ENVS 20400 Rainforests, Reefs, and Ruins: Belize Case Study
(offered fall 2019) is the prerequisite for a 2-week trip to Belize in January 2020 where students will examine tropical ecosystems, Mayan civilization, and human impacts on biodiversity.
During the semester, the class explores factors that lead to high biodiversity in the tropics, the importance of this biodiversity to human civilization including the use of timber and medicinal plants, appreciates the scientific, artistic and spiritual accomplishments of the Mayan civilization, and studies the current condition of coral reefs. We will also explore the anthropogenic threats to these ecosystems, including overharvesting of natural resources, population growth, industrialized agriculture, and tourism.
During the January trip, students will investigate the Mayan ruins at Caracol and the ceremonial caves of Actun Tunichil Muknal, explore the Belize Botanical Garden and Medicinal Plant Trail, stay with Belizean families overnight and help on a project in the village of Cristo Rey, spend three days deep in the jungle, and three days among the Garifuna people while we explore the coral reef ecosystem via snorkeling.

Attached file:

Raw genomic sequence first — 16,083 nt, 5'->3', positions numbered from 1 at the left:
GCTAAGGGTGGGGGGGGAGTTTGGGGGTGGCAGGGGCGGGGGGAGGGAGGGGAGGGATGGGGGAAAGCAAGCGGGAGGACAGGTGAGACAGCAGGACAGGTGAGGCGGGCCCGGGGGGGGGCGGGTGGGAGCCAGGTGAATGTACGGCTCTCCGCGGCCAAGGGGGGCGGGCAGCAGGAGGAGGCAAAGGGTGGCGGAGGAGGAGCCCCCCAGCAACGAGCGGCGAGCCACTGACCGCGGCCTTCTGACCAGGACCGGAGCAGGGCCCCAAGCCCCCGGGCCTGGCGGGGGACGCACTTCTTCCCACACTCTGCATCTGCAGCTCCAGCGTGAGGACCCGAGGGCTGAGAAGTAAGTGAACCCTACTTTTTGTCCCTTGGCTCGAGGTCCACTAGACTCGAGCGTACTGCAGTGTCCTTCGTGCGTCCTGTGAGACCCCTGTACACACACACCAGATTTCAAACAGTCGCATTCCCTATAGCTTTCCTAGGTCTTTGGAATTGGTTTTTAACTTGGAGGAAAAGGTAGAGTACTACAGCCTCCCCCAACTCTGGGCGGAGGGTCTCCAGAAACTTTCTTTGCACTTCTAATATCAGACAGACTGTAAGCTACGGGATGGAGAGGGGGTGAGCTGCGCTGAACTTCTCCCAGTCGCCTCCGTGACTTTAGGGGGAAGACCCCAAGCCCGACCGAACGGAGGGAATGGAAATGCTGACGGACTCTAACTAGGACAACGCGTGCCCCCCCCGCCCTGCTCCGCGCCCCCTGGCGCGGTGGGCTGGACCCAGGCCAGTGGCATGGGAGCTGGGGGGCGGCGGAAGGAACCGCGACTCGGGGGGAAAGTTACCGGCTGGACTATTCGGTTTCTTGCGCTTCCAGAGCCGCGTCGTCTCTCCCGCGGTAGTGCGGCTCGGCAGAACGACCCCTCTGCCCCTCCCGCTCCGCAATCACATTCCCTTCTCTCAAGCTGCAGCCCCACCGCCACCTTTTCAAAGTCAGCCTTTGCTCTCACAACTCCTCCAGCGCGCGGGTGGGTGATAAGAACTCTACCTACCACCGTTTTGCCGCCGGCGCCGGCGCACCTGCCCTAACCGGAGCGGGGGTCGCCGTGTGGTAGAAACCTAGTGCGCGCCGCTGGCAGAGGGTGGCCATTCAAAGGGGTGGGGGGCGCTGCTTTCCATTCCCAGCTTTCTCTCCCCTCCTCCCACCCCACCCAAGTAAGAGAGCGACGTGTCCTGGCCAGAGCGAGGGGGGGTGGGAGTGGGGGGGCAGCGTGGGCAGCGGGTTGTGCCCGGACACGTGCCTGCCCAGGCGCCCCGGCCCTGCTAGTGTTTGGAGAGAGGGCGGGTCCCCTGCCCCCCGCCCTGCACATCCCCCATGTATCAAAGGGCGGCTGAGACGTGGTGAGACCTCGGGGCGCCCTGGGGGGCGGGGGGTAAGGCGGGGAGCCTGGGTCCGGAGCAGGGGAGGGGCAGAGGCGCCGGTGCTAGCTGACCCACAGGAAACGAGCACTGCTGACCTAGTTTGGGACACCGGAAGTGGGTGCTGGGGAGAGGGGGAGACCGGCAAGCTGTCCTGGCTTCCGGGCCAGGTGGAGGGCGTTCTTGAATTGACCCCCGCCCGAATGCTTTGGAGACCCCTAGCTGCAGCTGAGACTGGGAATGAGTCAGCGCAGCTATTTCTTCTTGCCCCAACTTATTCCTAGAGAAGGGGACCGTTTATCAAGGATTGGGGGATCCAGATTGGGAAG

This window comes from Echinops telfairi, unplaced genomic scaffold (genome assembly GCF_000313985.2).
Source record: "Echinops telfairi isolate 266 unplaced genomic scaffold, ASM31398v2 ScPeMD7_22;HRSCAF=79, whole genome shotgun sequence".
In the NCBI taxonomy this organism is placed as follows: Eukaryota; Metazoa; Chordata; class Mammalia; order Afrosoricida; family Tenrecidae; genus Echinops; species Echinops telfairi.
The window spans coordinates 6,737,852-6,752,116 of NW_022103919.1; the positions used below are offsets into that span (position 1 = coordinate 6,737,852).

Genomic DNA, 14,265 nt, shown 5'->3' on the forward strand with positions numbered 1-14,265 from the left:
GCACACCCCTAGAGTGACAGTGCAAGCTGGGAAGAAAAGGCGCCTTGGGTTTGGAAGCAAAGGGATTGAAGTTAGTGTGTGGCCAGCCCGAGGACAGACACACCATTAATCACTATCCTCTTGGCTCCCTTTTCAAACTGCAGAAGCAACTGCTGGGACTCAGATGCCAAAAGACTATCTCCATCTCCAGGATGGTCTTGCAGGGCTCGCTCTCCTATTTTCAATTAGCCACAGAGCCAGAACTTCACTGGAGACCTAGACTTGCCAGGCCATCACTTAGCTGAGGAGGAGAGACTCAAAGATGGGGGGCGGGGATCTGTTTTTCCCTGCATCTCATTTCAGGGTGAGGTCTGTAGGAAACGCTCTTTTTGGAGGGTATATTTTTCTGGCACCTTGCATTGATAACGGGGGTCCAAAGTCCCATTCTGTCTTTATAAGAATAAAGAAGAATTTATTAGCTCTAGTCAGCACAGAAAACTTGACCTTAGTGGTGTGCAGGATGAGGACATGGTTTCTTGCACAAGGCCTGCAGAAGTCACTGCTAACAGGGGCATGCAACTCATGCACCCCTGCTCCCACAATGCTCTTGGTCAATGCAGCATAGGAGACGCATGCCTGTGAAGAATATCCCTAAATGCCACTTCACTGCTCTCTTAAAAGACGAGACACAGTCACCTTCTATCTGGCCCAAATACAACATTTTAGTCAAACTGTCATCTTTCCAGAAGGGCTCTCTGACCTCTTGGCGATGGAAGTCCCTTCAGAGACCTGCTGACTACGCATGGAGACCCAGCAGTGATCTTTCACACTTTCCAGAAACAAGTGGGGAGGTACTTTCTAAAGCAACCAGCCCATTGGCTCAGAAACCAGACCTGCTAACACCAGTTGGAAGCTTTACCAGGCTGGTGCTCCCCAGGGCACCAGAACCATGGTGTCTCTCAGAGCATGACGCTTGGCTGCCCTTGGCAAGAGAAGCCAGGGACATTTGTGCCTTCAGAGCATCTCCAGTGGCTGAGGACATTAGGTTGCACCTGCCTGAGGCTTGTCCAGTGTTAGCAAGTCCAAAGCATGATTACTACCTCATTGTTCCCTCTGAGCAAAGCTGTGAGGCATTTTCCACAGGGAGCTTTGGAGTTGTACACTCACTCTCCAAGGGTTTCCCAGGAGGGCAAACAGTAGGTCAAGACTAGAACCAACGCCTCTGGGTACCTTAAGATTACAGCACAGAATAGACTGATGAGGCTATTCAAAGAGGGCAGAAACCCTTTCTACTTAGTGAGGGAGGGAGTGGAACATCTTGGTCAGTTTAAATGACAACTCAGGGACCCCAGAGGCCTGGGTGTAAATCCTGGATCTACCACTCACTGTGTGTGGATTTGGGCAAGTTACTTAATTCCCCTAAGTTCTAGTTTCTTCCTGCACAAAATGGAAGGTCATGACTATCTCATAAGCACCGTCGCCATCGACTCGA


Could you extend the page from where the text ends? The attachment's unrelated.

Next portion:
Please note that this program is designed for Exploratory, Environmental Studies/Science, Biology and Anthropology majors, but open to all students. Requires permission of instructor.
$500, due October 15
TBD. Cost includes tuition for one credit, lodging, most meals, program activities, local transportation in Belize, and international health insurance. Does not include international airfare, the application fee of $35, or cost of passport/immunizations.
For additional information, please contact Professor Susan Allen-Gil at firstname.lastname@example.org